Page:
In The Tape Deck this month, spends some time with cassettes from Orca Life, Fousek/Hansen/Tellier-Craig, Corum and Kane Pour.

Orca Life, “Rainmaker”
Electronic music, especially that which revolves around repetition and droning rhythms, can be a hard sell-it’s not always that melodic and can be a challenging listen. But for Chris Roberts, the man behind Orca Life, it’s less of an obstacle and more of an incentive in how to make others aware of just how malleable and amorphous electronic can really be. On his past work, he dabbled in minimalist compositions and fizzy aqueous melodies, but has always managed to retain the heart and soul in the circuits. His ability to create honest emotional connections from synthetic means is a testament to how well he commands and understands these sounds.

On his latest cassette, “Rainmaker,” he finds a delicate balance between a more dynamic construction and something that basks in its austerity. The songs are definitely more akin to fuzzed-out new age explorations than your basic drone experimentation, but underlying static and hiss ground each track in the history of his work. This is music to be experienced and should be allowed to wash over you in uninterrupted waves of sound and circuits. There’s something incredibly organic about the way he creates this noise, with glacial melodies appearing and disappearing with just a slight movement of his hand.


Fousek/Hansen/Tellier-Craig, “No Sound Without a Misunderstanding”
The art of collaboration is a difficult one. Depending on how many artists are involved, it can quickly devolve into a shouting match between influences. But there are times when the aesthetics of certain individuals align perfectly, resulting in a sound that draws from all without sacrificing the creative viability of any single artist. Recently, veteran experimenter Roger Tellier-Craig (Fly Pan Am, Le Revelateur), Devon Hansen (D. Hansen, Stefan Jos) and Karl Fousek gathered for a performance that would stretch their electronic impulses to their limits-and, thankfully, it was recorded for all to hear.

With “No Sound Without a Misunderstanding,” the trio develops a mixture of digital and analog processes to fill out the weight in this live performance space. Their brew of spontaneous electronic synapses and computer-assisted pulses bend around one another in a cyclical marriage of form and execution. Obviously, there’s a randomness to the sound (given that it was compiled from two live improvised sessions in Montreal), but far from some meandering collection of glitches and bloops, these songs evince a solid foundation on which these artists form their rather miraculous and wired revelations. With each passing moment, you come to realize the depth of their interplay and how each one builds upon the dramatic inventiveness of the others.

Corum, “Coastal Vudutronic Voyage”
The humidity of tribal percussion and the wired work of artificial rhythms collide in the art of Grant Corum, whose time with psych outfit Million Brazilians has helped influence his solo output. Corum approaches these sounds from within a cocoon of dense, emotional catharses, with melodies and foggy beats bubbling up from some ancient part of the earth. His music inhabits a parallel tropical soundscape where waterfalls splash against ecstatic synth rhythms and tides born of artificial space form around intangible melodies. Corum infuses a spiritual search for meaning inside these wildly unpredictable tones and elastic patterns.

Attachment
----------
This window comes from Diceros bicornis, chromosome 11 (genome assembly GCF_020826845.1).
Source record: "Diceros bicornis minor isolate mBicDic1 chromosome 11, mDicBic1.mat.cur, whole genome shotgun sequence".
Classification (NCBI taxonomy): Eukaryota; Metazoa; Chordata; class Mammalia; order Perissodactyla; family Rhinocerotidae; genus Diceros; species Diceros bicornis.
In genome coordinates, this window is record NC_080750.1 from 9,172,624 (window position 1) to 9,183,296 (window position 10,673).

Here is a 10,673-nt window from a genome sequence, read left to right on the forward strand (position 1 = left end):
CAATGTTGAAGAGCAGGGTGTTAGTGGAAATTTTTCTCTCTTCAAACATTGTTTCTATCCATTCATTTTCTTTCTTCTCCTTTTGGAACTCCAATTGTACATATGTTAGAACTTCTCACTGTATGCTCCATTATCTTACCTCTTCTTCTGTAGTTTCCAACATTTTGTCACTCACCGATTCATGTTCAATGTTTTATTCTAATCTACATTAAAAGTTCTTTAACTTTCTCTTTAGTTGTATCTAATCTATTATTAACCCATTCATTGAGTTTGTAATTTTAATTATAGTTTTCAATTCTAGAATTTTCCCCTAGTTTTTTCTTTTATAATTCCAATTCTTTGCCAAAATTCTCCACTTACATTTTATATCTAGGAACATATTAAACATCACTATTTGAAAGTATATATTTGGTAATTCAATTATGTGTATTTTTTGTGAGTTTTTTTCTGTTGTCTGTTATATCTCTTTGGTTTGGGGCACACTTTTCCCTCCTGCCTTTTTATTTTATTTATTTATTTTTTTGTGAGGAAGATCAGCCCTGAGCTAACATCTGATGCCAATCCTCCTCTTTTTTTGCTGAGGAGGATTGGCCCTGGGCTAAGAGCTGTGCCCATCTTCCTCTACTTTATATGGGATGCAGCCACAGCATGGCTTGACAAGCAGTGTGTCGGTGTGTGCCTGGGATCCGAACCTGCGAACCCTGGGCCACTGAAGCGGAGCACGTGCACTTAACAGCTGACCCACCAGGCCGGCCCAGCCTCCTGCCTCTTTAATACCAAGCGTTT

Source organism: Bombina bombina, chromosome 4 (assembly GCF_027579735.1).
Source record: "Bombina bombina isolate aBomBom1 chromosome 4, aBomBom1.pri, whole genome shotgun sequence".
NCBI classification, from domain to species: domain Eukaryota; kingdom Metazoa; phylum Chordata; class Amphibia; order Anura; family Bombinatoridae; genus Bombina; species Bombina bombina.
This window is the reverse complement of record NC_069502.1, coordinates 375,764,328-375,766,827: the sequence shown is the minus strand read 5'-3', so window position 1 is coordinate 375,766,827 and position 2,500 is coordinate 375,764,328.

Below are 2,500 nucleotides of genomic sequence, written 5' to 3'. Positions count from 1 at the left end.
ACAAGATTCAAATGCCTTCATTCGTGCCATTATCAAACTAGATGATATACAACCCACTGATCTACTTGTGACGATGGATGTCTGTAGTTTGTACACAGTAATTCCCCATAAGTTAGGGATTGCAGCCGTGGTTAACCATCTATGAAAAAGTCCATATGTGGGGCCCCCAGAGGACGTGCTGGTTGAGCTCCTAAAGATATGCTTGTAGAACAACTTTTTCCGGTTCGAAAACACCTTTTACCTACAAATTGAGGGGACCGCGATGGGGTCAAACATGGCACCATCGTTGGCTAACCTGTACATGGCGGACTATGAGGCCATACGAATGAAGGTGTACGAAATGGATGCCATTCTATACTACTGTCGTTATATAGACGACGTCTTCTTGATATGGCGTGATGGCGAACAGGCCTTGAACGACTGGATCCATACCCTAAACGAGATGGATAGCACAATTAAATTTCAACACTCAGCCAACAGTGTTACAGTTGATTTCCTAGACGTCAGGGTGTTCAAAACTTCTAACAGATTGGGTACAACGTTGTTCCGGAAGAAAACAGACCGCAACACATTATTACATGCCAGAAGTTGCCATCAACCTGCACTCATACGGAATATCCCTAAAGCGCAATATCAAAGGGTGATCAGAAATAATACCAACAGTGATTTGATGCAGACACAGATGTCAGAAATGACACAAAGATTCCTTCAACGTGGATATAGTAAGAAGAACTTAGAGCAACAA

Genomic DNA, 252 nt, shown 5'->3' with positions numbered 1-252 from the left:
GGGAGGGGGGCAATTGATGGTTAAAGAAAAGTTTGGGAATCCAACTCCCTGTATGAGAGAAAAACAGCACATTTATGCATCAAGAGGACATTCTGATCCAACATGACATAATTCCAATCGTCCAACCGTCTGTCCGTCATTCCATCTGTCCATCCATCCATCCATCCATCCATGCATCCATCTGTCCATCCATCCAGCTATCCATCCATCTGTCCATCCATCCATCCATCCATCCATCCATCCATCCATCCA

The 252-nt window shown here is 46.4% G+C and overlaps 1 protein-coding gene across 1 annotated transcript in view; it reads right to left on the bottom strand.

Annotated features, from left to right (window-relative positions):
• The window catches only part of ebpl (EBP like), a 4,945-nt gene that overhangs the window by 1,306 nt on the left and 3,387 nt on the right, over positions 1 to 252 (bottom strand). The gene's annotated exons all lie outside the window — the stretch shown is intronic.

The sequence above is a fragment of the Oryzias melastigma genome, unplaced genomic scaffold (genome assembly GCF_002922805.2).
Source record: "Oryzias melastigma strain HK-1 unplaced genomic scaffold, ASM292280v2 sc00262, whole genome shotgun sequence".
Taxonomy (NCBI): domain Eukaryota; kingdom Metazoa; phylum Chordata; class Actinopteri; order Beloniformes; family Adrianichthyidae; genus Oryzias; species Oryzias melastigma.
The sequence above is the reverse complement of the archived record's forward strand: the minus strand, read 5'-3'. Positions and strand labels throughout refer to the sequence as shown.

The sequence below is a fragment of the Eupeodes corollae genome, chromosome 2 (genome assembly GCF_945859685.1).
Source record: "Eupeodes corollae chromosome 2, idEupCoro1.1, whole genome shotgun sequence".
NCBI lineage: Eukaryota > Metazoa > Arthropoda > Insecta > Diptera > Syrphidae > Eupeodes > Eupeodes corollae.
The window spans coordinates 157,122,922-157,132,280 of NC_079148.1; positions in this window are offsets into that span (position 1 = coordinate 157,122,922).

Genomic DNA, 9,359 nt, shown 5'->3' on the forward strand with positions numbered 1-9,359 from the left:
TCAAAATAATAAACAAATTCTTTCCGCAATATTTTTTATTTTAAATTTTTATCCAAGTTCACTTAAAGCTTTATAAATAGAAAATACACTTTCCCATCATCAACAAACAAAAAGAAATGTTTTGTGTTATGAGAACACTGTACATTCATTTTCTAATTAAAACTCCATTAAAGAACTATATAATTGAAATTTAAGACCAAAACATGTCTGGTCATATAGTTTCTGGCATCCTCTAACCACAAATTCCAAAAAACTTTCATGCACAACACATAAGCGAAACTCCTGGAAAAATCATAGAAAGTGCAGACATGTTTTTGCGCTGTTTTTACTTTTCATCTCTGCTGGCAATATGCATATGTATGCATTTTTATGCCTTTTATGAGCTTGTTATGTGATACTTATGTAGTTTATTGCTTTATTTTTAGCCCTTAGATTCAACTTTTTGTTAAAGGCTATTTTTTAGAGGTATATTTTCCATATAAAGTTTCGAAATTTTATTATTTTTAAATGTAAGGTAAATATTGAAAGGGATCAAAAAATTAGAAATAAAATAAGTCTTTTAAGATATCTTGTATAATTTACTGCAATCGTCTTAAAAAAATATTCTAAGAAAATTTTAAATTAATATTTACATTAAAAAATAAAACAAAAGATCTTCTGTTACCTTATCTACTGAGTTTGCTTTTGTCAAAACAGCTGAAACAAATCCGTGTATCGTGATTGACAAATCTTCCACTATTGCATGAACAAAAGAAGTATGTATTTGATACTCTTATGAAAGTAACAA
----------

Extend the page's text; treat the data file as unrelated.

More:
On “Coastal Vudutronic Voyage,” Corum creates a vast tableau of sound and visual inference that immediately recalls the sweltering weather of the tropics and its accompanying rhythmic nature. Often dense but never distant, these tracks are imbued with a psychedelic whir that powers its internal electronic machinations. There’s a restlessness apparent within these songs, with Corum drawing from a wealth of musical influences to fashion a hedonistic synth paradise full of wandering melodies and blissed-out atmospheres. The landscape can be treacherous but also gorgeous, full of half-seen shadows and deep rhythmic canyons.

Kane Pour, “Vision Crayon”
The work of composer and producer Kane Pour illuminates the hidden miracles of electronic music. Attuned to the noise that moves the head, heart and feet, he focuses his considerable talents on forging sounds that combine these utilities. Wobbly synth lines burst apart against determined dance floor invectives, the sort of glossy Day-Glo eruptions that you might find blaring from a fluorescent disco club at 3 in the morning. But there’s a science to his work that allows him to dig deeper than just the superficial veneer of these sounds. Beneath the bright angles and curves, there is a darkly mysterious series of rhythms that evoke neon skylines and fog-drenched streets.

On his latest release, “Vision Crayon,” he forms syrupy melodies awash in brightly lit synth explosions that trickle down your cheeks in Technicolor rivulets. It’s all about the experience of submerging yourself in these gossamer sounds and finding the pulsating synthetic heart beneath all the vibrant detritus. Elements of bombastic dance floor inclinations meld with a more minimalist foundation to form an energetic and elegant collusion of influences. “Vision Crayon” is one of his strongest outings, revealing that there is quite a bit of mystique left to this showy and emotional electronic aesthetic.

Joshua Pickard covers local and national music, film and other aspects of pop culture. You can contact him on Facebook, Twitter or by email. The opinions expressed in this column belong solely to the author, not or its employees.